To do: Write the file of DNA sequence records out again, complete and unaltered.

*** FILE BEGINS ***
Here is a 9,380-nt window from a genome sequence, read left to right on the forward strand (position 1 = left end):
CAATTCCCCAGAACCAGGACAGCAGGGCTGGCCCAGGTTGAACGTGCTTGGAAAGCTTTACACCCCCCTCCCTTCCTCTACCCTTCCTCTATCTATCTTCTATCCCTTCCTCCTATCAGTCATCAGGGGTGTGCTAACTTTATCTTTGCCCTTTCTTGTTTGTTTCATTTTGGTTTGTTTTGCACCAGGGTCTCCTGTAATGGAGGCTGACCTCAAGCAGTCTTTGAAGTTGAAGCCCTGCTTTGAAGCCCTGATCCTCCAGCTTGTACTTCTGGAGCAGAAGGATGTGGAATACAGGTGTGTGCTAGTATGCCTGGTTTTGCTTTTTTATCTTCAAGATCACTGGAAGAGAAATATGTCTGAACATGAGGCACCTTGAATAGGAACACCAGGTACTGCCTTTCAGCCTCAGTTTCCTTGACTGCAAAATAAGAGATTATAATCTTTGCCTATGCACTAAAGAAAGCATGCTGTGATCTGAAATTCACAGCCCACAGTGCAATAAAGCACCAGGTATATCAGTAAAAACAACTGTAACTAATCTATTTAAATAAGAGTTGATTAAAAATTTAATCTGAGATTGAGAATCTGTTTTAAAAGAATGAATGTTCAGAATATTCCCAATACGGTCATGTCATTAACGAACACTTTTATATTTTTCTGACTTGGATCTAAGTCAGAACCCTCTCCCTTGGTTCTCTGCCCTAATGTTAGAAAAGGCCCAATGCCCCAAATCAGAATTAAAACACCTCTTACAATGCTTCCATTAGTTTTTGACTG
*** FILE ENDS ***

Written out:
Here is a 9,380-nt window from a genome sequence, read left to right on the forward strand (position 1 = left end):
CAATTCCCCAGAACCAGGACAGCAGGGCTGGCCCAGGTTGAACGTGCTTGGAAAGCTTTACACCCCCCTCCCTTCCTCTACCCTTCCTCTATCTATCTTCTATCCCTTCCTCCTATCAGTCATCAGGGGTGTGCTAACTTTATCTTTGCCCTTTCTTGTTTGTTTCATTTTGGTTTGTTTTGCACCAGGGTCTCCTGTAATGGAGGCTGACCTCAAGCAGTCTTTGAAGTTGAAGCCCTGCTTTGAAGCCCTGATCCTCCAGCTTGTACTTCTGGAGCAGAAGGATGTGGAATACAGGTGTGTGCTAGTATGCCTGGTTTTGCTTTTTTATCTTCAAGATCACTGGAAGAGAAATATGTCTGAACATGAGGCACCTTGAATAGGAACACCAGGTACTGCCTTTCAGCCTCAGTTTCCTTGACTGCAAAATAAGAGATTATAATCTTTGCCTATGCACTAAAGAAAGCATGCTGTGATCTGAAATTCACAGCCCACAGTGCAATAAAGCACCAGGTATATCAGTAAAAACAACTGTAACTAATCTATTTAAATAAGAGTTGATTAAAAATTTAATCTGAGATTGAGAATCTGTTTTAAAAGAATGAATGTTCAGAATATTCCCAATACGGTCATGTCATTAACGAACACTTTTATATTTTTCTGACTTGGATCTAAGTCAGAACCCTCTCCCTTGGTTCTCTGCCCTAATGTTAGAAAAGGCCCAATGCCCCAAATCAGAATTAAAACACCTCTTACAATGCTTCCATTAGTTTTTGACTG